A Brief History of Trick or Treating (and Some Tips to Beat Sugar!) | Dental City Blog

First, let’s get to the sugar-beating tips. Because we all know that in pretty much everyone’s houses the Halloween candy will soon be in abundance.

  1. Moderation! Only let kids have a few pieces of candy
  2. Rinse with water after eating sugar
  3. Chew sugar-free gum
  4. Floss well to get any candy “left behind”
  5. Brush, but NOT immediately after eating candy (certain foods—like those with sugar—weaken tooth enamel after eating so it’s best to wait at least a half hour)

And now for a brief (but exciting!) history lesson.

Ahhh, Halloween. A glorious day where kids of all ages dress up to go door to door soliciting candy from their neighbors. Great times for everyone involved, really. But just how exactly did this tradition begin??

Well, as near as historians can tell, trick or treating evolved from the Celtic end of the year (November 1) Samuin tradition. During this shift from one year to the next, Celts believed the worlds of the living and dead overlapped and spirits could roam the earth (spooky!). So young men would dress up as evil spirits in hopes they would fool the “real” evil spirits and not be threatened by them.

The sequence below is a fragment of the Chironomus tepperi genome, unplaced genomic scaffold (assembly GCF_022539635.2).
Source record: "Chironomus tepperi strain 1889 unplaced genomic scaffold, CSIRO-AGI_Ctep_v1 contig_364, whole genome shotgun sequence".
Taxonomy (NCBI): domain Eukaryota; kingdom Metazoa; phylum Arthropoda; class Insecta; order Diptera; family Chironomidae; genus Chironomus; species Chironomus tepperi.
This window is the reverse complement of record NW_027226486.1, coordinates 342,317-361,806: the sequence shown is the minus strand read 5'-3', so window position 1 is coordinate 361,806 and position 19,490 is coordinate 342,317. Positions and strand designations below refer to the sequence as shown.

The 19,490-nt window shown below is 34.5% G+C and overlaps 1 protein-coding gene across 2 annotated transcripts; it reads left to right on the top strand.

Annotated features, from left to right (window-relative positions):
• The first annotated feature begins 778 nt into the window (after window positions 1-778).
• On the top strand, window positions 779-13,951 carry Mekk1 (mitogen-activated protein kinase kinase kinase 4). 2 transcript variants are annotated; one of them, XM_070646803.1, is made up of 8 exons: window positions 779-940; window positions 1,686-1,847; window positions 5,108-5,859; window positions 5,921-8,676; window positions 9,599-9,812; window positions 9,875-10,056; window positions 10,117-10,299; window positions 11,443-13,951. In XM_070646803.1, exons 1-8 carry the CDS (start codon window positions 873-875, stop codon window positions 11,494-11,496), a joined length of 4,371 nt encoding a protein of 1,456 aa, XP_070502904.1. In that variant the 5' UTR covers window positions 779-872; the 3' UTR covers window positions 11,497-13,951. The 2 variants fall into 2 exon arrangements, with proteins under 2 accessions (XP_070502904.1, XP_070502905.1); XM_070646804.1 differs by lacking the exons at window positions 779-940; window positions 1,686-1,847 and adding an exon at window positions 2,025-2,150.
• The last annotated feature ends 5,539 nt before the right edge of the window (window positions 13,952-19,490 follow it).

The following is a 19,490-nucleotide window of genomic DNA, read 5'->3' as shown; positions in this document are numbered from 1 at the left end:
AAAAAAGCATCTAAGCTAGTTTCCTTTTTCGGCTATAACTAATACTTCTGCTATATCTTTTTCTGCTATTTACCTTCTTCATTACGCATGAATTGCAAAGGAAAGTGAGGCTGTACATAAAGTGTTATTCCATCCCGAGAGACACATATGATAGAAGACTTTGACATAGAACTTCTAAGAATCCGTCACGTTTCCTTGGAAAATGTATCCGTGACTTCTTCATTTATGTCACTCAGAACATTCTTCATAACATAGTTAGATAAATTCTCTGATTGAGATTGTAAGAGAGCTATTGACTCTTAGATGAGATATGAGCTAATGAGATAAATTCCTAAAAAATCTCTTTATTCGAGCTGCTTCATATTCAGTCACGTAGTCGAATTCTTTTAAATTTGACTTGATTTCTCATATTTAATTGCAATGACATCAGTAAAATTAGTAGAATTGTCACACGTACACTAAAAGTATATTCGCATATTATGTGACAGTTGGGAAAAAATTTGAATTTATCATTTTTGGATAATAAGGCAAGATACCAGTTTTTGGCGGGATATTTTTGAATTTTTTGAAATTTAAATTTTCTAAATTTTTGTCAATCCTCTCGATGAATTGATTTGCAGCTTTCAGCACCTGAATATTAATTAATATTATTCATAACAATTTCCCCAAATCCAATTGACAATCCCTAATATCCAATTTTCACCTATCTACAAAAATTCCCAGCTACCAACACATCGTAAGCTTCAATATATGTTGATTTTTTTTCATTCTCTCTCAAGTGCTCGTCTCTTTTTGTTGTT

Then, as the Catholic Church rose to power, they attempted to steer people away from Samuin by instead celebrating “All Souls’ Day.” During this day, instead of attempting to repel evil spirits, children and peasants would dress up and go door to door offering prayers and songs for the dead in exchange for food. This practice was known as “souling.”

Eventually, instead of dying out, this practice simply became more secular, first in Europe and then coming to the Americas in the early 1900s where children used it to receive candy on All Hallows’ Eve (the night before All Souls’ Day). However, the first actual use of the term “trick or treat” is traced back to a Canadian newspaper article from 1927 to describe how children went about getting candy as they traipsed around their neighborhoods. Then its use in a Walt Disney cartoon in the 1950s cemented its iconic status.

And now you’ll be prepared if your kids ever ask you why they trick or treat. You’re welcome!